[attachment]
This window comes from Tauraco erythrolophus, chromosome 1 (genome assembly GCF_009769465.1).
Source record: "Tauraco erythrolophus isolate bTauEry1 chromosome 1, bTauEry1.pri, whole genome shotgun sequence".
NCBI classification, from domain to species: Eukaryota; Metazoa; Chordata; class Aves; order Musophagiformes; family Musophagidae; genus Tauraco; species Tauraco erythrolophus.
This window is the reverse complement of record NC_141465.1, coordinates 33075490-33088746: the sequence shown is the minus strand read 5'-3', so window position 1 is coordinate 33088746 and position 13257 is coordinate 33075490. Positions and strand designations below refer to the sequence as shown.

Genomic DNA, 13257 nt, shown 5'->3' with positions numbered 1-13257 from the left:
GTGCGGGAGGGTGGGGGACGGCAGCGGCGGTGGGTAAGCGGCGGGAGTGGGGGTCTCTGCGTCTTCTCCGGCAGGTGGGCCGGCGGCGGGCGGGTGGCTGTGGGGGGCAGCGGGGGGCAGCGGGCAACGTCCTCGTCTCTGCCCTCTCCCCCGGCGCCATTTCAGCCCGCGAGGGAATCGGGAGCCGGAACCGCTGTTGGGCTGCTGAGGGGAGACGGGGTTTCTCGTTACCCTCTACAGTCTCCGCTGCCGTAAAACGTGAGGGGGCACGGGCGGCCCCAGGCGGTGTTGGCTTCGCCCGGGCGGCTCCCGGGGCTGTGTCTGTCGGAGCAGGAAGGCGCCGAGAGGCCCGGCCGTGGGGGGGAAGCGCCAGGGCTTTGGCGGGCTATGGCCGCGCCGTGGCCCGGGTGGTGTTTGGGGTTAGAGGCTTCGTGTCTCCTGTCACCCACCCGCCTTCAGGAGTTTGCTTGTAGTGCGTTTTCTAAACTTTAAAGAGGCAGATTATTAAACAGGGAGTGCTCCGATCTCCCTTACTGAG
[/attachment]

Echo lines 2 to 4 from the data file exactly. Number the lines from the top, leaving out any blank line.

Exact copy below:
Source record: "Tauraco erythrolophus isolate bTauEry1 chromosome 1, bTauEry1.pri, whole genome shotgun sequence".
NCBI classification, from domain to species: Eukaryota; Metazoa; Chordata; class Aves; order Musophagiformes; family Musophagidae; genus Tauraco; species Tauraco erythrolophus.
This window is the reverse complement of record NC_141465.1, coordinates 33075490-33088746: the sequence shown is the minus strand read 5'-3', so window position 1 is coordinate 33088746 and position 13257 is coordinate 33075490. Positions and strand designations below refer to the sequence as shown.